Doctors are starting to prescribe medical marijuana to treat certain health conditions. Some studies suggest that marijuana may also have the potential to ease the symptoms of Crohn's disease.
Crohn's disease is a type of inflammatory bowel disease (IBD). This chronic condition causes inflammation of parts of the digestive tract. Doctors do not fully understand what causes Crohn's disease, but they believe that it results from a problem with the immune system.
The symptoms of Crohn's disease can vary considerably in type and severity, but they often include:
Crohn's disease is typically a relapsing-remitting condition. This term means that people experience both periods of remission, during which they have few or no symptoms, and "flare-ups," when their symptoms get worse. There is currently no cure for Crohn's, so treatment aims to relieve symptoms and keep a person in remission.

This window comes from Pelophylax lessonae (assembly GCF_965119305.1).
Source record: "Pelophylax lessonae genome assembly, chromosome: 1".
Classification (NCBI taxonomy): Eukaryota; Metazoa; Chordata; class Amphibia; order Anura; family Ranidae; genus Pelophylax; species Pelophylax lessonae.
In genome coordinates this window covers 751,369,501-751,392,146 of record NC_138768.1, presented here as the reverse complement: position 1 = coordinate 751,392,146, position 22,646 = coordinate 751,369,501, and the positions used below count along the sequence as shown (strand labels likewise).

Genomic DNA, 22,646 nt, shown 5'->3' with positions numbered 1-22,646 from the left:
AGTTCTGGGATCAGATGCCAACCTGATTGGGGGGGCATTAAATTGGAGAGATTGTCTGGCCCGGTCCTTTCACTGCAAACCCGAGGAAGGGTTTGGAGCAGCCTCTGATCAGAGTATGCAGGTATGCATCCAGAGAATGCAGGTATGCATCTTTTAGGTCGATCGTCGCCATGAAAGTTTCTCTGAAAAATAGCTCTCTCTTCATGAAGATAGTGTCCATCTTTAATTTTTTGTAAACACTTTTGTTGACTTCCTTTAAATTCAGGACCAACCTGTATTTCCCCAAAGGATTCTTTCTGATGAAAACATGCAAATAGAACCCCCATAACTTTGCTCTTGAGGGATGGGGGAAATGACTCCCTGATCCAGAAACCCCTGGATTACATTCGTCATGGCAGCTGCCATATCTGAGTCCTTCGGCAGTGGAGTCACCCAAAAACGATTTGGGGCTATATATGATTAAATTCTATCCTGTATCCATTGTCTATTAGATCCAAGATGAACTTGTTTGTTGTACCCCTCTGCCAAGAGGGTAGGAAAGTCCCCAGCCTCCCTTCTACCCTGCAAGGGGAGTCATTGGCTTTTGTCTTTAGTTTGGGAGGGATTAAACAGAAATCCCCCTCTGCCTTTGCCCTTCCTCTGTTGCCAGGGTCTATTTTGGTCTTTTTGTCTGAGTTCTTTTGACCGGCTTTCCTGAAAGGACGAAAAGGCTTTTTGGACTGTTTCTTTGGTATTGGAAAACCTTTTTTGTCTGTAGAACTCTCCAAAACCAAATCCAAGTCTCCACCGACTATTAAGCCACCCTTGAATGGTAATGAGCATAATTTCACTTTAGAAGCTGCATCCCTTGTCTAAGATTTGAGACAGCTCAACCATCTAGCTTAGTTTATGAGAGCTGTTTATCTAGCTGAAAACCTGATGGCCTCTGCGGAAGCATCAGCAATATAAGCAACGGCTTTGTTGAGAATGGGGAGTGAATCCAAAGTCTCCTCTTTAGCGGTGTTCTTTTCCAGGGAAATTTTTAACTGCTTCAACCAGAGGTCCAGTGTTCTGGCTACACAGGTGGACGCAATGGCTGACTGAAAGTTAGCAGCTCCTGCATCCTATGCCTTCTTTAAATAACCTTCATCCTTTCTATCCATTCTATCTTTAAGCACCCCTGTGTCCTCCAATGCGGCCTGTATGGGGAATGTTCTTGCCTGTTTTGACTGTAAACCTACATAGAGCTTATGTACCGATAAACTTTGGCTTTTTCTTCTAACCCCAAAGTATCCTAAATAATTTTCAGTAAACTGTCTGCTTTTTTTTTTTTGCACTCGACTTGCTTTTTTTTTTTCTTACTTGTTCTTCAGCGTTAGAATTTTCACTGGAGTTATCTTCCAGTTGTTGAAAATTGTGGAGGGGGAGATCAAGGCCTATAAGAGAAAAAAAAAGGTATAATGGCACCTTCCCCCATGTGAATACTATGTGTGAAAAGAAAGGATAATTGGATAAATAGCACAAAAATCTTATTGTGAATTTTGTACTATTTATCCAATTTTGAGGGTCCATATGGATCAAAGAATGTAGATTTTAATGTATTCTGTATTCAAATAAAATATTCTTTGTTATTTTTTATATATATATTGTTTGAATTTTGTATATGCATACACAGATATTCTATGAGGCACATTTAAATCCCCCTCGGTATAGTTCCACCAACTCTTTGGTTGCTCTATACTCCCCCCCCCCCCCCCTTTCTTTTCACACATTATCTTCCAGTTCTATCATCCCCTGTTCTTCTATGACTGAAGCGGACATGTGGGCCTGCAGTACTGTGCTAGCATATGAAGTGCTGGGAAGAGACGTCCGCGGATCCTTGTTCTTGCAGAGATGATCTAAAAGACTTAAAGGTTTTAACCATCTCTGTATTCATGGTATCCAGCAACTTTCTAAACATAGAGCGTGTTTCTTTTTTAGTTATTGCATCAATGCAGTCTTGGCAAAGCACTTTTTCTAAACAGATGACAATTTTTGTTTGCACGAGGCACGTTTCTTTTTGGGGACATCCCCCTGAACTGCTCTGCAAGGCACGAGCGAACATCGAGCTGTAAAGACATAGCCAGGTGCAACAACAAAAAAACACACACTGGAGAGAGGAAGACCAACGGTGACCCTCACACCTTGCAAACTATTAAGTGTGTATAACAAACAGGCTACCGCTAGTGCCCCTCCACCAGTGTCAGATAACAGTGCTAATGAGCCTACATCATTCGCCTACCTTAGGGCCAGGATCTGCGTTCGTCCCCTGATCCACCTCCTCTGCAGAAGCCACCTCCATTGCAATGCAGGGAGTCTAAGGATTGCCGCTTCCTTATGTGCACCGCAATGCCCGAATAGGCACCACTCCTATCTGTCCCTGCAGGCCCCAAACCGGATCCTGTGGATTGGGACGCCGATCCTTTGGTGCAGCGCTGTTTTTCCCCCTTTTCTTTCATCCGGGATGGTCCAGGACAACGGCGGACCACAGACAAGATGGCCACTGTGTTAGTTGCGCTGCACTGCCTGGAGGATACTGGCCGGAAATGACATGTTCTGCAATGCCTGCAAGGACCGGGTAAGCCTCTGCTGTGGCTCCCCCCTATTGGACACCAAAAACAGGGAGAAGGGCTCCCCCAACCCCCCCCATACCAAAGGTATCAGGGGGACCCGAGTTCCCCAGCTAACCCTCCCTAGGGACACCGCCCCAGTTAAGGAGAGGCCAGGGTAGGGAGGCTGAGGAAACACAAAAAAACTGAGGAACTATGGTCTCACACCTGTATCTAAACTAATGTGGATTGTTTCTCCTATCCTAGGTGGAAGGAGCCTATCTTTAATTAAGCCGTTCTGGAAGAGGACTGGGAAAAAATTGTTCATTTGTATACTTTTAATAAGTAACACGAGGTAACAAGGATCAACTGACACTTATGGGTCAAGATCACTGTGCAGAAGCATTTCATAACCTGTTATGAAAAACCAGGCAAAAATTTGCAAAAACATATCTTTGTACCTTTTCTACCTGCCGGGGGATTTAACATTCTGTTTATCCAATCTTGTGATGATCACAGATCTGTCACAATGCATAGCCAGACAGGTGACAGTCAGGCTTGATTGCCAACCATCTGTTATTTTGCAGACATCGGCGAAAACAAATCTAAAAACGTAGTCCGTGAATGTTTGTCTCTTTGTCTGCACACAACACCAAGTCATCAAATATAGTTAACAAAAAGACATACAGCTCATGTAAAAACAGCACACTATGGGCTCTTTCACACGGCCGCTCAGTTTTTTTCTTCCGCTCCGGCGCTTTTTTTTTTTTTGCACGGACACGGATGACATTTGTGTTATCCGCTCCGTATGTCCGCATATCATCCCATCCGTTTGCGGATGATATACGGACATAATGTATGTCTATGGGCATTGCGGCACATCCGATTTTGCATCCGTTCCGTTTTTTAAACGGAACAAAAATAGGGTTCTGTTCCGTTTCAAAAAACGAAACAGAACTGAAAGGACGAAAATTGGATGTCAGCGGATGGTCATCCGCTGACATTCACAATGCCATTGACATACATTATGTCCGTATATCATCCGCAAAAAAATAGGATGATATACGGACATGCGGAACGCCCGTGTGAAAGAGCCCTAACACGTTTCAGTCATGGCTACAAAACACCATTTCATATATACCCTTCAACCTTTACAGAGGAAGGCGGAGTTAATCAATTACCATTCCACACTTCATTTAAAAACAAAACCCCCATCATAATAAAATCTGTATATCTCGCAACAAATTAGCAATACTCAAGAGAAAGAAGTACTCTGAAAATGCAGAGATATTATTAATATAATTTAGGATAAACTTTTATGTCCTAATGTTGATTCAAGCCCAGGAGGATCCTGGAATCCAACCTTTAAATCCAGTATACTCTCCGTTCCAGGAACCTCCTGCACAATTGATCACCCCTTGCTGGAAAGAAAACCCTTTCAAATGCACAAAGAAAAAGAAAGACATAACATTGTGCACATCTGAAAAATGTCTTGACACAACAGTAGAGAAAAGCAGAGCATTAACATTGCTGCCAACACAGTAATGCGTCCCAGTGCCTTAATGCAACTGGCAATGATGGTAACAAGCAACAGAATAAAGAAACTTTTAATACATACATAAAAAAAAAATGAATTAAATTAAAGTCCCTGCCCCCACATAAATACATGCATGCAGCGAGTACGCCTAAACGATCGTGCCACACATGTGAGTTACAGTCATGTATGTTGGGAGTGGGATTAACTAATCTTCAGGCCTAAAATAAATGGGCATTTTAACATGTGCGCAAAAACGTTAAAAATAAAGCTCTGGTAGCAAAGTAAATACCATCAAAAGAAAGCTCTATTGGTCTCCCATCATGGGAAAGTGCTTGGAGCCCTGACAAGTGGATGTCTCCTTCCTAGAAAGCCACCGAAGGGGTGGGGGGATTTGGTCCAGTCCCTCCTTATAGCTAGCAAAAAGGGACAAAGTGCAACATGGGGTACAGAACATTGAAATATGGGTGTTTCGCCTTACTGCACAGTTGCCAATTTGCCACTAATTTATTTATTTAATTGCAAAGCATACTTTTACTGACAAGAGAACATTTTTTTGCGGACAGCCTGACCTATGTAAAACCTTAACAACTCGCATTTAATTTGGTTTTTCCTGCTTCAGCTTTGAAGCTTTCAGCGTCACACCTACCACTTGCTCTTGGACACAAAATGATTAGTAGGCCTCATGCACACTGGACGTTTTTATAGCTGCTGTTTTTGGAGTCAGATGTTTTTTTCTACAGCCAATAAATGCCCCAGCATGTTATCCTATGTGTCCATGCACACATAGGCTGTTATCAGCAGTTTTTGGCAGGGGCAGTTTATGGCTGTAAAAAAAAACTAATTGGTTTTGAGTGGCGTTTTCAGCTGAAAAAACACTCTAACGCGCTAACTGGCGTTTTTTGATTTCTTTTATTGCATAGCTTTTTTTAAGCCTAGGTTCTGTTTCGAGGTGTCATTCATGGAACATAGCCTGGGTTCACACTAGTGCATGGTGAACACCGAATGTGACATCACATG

In this article, we look at the research on whether marijuana can help treat Crohn's disease. We also cover some of the benefits, risks, and side effects of medical marijuana.
There is some evidence to suggest that marijuana, also known as cannabis, may have the potential to ease the inflammation that causes many of the symptoms of Crohn's disease.
However, a 2018 systematic review concluded that there was not enough evidence to confirm that marijuana and marijuana oil are safe and effective for people with active Crohn's disease.
The review analyzed the results from three studies.
The first study involved 21 people with active Crohn's disease who smoked either a marijuana cigarette or a placebo one every day for 8 weeks.
People in the marijuana group were more likely to achieve clinical remission than those in the placebo group. However, people in the marijuana group also experienced more side effects, including sleepiness, nausea, memory loss, and confusion. The researchers considered these effects to be mild.
The second study compared marijuana oil with placebo oil in 22 people with active Crohn's disease and found no difference in clinical remission rates.